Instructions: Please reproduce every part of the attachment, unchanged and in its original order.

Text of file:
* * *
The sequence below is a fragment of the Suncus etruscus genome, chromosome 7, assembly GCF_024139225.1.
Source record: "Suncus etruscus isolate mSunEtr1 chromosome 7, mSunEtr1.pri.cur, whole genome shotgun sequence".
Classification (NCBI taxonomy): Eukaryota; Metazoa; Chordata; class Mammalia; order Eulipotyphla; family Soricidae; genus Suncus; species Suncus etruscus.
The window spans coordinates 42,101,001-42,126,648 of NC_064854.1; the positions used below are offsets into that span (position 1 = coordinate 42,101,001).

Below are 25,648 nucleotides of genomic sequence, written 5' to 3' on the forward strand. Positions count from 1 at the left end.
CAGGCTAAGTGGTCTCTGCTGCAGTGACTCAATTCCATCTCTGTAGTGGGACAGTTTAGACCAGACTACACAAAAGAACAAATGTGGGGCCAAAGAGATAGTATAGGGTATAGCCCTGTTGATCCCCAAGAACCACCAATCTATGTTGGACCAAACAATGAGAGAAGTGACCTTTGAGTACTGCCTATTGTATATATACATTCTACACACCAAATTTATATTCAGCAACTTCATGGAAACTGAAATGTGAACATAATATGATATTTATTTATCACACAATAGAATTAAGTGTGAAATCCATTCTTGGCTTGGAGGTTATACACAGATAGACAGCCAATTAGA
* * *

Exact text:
The sequence below is a fragment of the Suncus etruscus genome, chromosome 7, assembly GCF_024139225.1.
Source record: "Suncus etruscus isolate mSunEtr1 chromosome 7, mSunEtr1.pri.cur, whole genome shotgun sequence".
Classification (NCBI taxonomy): Eukaryota; Metazoa; Chordata; class Mammalia; order Eulipotyphla; family Soricidae; genus Suncus; species Suncus etruscus.
The window spans coordinates 42,101,001-42,126,648 of NC_064854.1; the positions used below are offsets into that span (position 1 = coordinate 42,101,001).

Below are 25,648 nucleotides of genomic sequence, written 5' to 3' on the forward strand. Positions count from 1 at the left end.
CAGGCTAAGTGGTCTCTGCTGCAGTGACTCAATTCCATCTCTGTAGTGGGACAGTTTAGACCAGACTACACAAAAGAACAAATGTGGGGCCAAAGAGATAGTATAGGGTATAGCCCTGTTGATCCCCAAGAACCACCAATCTATGTTGGACCAAACAATGAGAGAAGTGACCTTTGAGTACTGCCTATTGTATATATACATTCTACACACCAAATTTATATTCAGCAACTTCATGGAAACTGAAATGTGAACATAATATGATATTTATTTATCACACAATAGAATTAAGTGTGAAATCCATTCTTGGCTTGGAGGTTATACACAGATAGACAGCCAATTAGA